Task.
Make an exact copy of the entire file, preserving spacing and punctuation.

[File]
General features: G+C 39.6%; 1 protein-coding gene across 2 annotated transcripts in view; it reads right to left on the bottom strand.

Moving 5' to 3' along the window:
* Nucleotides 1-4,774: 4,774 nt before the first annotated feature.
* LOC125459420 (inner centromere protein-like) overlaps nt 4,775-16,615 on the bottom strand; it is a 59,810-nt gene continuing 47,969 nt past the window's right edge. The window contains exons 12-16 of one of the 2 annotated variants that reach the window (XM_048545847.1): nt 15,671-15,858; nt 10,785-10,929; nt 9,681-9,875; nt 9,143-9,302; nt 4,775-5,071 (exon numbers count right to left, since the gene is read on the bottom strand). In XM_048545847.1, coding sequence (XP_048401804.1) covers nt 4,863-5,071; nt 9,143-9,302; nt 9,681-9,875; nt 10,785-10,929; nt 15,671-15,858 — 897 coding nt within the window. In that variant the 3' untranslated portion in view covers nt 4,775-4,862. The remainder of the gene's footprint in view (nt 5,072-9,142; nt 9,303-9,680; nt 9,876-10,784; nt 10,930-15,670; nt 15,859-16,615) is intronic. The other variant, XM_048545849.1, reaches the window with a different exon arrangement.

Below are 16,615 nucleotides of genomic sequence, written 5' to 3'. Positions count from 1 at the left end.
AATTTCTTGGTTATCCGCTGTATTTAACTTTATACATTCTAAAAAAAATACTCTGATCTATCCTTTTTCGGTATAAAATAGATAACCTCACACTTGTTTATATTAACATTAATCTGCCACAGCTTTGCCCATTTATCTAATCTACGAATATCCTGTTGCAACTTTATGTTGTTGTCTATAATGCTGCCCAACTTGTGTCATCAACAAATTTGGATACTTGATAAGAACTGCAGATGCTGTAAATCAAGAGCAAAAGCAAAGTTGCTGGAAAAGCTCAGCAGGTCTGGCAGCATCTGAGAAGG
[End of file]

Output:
General features: G+C 39.6%; 1 protein-coding gene across 2 annotated transcripts in view; it reads right to left on the bottom strand.

Moving 5' to 3' along the window:
* Nucleotides 1-4,774: 4,774 nt before the first annotated feature.
* LOC125459420 (inner centromere protein-like) overlaps nt 4,775-16,615 on the bottom strand; it is a 59,810-nt gene continuing 47,969 nt past the window's right edge. The window contains exons 12-16 of one of the 2 annotated variants that reach the window (XM_048545847.1): nt 15,671-15,858; nt 10,785-10,929; nt 9,681-9,875; nt 9,143-9,302; nt 4,775-5,071 (exon numbers count right to left, since the gene is read on the bottom strand). In XM_048545847.1, coding sequence (XP_048401804.1) covers nt 4,863-5,071; nt 9,143-9,302; nt 9,681-9,875; nt 10,785-10,929; nt 15,671-15,858 — 897 coding nt within the window. In that variant the 3' untranslated portion in view covers nt 4,775-4,862. The remainder of the gene's footprint in view (nt 5,072-9,142; nt 9,303-9,680; nt 9,876-10,784; nt 10,930-15,670; nt 15,859-16,615) is intronic. The other variant, XM_048545849.1, reaches the window with a different exon arrangement.

Below are 16,615 nucleotides of genomic sequence, written 5' to 3'. Positions count from 1 at the left end.
AATTTCTTGGTTATCCGCTGTATTTAACTTTATACATTCTAAAAAAAATACTCTGATCTATCCTTTTTCGGTATAAAATAGATAACCTCACACTTGTTTATATTAACATTAATCTGCCACAGCTTTGCCCATTTATCTAATCTACGAATATCCTGTTGCAACTTTATGTTGTTGTCTATAATGCTGCCCAACTTGTGTCATCAACAAATTTGGATACTTGATAAGAACTGCAGATGCTGTAAATCAAGAGCAAAAGCAAAGTTGCTGGAAAAGCTCAGCAGGTCTGGCAGCATCTGAGAAGG